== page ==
Quote:Christian atheism is a theological position in which the belief in the transcendent or interventionist God is rejected or absent in favor of finding God totally in the world (Thomas J. J. Altizer) or following Jesus in a Godless world (William Hamilton). Hamilton's Christian atheism is similar to Jesuism.

Thomas Ogletree, Frederick Marquand Professor of Ethics and Religious Studies at Yale Divinity School, lists these four common beliefs:

1.The assertion of the unreality of God for our age, including the understandings of God which have been a part of traditional Christian theology

2.The insistence upon coming to grips with contemporary culture as a necessary feature of responsible theological work

3.Varying degrees and forms of alienation from the church as it is now constituted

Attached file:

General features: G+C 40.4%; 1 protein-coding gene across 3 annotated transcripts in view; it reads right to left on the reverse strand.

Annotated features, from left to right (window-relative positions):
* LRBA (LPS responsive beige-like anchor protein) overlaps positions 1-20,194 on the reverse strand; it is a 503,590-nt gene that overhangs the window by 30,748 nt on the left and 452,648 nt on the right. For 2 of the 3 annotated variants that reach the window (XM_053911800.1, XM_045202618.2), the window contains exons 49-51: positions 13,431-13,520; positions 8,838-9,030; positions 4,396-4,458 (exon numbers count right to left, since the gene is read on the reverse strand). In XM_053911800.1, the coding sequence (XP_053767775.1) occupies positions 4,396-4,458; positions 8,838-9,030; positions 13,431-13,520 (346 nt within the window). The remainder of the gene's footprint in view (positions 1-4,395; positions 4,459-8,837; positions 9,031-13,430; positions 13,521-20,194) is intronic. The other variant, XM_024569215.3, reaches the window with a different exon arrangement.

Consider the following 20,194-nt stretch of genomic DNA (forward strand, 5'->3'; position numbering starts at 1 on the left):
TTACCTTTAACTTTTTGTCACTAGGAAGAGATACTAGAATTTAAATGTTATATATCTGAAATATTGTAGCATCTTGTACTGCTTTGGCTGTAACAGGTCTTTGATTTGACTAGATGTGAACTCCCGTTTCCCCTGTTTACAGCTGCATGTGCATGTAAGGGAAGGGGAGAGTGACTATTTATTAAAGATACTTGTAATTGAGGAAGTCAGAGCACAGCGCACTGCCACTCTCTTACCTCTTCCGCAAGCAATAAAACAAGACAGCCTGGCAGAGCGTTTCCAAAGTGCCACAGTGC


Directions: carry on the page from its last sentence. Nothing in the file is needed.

4.Recognition of the centrality of the person of Jesus in theological reflection

There's more in the article, but I don't want to do the copy-paste-text-wall.

It looks like it's the idea of following christ's teachings without believing in his divinity.

However said teachings are contradictory, unreliably documented and the authority for the teachings is entirely divine.

Am I correct?

Help for the living. Hope for the dead. ~ R.G. Ingersoll

Freedom offers opportunity. Opportunity confers responsibility. Responsibility to use the freedom we enjoy wisely, honestly and humanely. ~ Noam Chomsky
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25-01-2016, 01:23 PM (This post was last modified: 25-01-2016 01:35 PM by GirlyMan.)
RE: "Christian Atheists"
I don't find it silly as Chas. It basically completely rejects the divinity of Jesus but says The Golden Rule is a worthwhile theological reflection. Most posit that God never existed but some posit God is dead. I don't see them as any sillier than Buddhist atheists, or Jewish atheists.